Recently, I’ve been looking back on my body of lettering work and pondering something—why is my work mostly upbeat illustrations?
Let me back things up for a bit.
When I (mostly) left graphic design, I made a deliberate choice to put myself on a very different track. I had been doing it for over 30 years, so I was ready for something new. While I had all that design experience to lean on, I wanted to put myself in a new frame of mind.
I’ve always liked the look of ink on a textured paper, especially cardboard. You will see this a lot on older matchbooks. The tiny artwork, ink bleed, print mis-registration and course paper texture gives it a real charm. There’s an easy way to add a textured background to your artwork.
Getting beyond things like developing a colour palette, or choosing brushes, is developing a concise layout that your viewers will understand.
I don’t normally start my design process on the iPad. I still prefer to push a pencil around on paper when I’m working up my initial concepts. I don’t want to fiddle around with colours, layers or brushes. I want to get my thoughts down as quickly as possible. When I use my sketchbook, the most I need to do is click my mechanical pencil for more lead, and turn a page.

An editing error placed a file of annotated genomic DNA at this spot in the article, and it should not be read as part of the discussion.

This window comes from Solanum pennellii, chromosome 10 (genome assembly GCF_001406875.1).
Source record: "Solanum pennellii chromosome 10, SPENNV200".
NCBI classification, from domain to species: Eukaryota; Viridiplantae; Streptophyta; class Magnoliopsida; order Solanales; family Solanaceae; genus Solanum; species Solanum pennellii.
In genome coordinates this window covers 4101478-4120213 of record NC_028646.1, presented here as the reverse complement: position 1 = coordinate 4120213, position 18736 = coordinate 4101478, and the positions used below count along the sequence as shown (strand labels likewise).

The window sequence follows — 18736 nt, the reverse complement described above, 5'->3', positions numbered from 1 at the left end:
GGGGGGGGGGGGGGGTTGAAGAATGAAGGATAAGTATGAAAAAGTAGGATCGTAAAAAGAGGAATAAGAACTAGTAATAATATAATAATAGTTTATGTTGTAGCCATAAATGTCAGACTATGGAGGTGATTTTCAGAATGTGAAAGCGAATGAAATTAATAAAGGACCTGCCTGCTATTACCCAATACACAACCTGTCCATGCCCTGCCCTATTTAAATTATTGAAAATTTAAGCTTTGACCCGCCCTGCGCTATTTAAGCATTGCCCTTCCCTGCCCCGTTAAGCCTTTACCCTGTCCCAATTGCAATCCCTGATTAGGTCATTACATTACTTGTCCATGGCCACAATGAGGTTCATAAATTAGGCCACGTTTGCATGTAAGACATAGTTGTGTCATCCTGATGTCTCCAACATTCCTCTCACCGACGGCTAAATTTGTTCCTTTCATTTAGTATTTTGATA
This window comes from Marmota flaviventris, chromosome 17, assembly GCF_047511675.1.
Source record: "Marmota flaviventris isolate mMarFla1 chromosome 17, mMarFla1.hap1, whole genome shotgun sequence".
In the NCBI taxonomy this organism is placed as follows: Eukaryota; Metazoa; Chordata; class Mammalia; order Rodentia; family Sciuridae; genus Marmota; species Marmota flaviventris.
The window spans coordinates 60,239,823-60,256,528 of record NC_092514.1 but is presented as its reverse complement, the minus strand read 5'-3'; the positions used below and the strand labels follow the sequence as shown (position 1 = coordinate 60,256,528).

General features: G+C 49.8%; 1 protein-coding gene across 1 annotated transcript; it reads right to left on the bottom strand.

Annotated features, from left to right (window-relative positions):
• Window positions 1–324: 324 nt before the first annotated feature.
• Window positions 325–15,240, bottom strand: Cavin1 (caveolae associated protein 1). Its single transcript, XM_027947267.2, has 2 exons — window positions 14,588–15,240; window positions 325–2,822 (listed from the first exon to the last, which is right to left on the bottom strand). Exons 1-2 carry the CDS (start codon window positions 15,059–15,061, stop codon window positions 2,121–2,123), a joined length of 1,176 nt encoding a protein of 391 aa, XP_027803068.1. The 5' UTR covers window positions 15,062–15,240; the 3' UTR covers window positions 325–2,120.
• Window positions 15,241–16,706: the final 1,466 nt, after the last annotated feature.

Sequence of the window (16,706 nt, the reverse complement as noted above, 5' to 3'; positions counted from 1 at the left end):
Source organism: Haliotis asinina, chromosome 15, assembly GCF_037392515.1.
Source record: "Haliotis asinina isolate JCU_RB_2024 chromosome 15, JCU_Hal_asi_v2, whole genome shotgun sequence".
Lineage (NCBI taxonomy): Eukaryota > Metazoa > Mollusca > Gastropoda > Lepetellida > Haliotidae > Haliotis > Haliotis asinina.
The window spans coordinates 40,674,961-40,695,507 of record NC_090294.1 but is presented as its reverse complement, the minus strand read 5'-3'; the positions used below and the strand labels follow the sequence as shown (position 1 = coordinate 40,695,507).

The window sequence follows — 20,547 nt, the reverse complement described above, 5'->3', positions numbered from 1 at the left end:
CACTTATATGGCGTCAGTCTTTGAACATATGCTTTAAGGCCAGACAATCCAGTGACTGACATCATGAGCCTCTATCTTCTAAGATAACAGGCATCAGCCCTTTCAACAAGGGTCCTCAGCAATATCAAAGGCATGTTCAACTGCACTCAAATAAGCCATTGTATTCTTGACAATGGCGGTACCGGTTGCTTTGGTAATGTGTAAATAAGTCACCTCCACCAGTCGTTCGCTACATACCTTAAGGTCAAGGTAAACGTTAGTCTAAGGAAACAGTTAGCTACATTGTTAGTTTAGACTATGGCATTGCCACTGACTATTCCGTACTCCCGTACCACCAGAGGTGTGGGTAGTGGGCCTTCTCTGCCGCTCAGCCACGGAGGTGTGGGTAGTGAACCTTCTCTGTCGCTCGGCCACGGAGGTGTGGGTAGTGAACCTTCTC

I’ve been battling with lower back issues for years, but in the summer of 2018 they became quite bad. I started to re-evaluate how I was working. I knew prolonged sitting isn’t good, and is stressful on the lower back. There are a myriad of studies on the dangers of prolonged sitting. As my chiropractor put it, “We’re meant to move.”
More than any other app, Procreate has changed the way I work. I’m no longer shackled to my desk. It also replicates the classic drawing experience pretty well. Adding the PaperLike screen makes it even better.
I love Procreate, but there’s one nit I have with the app, and that’s the layer limitations.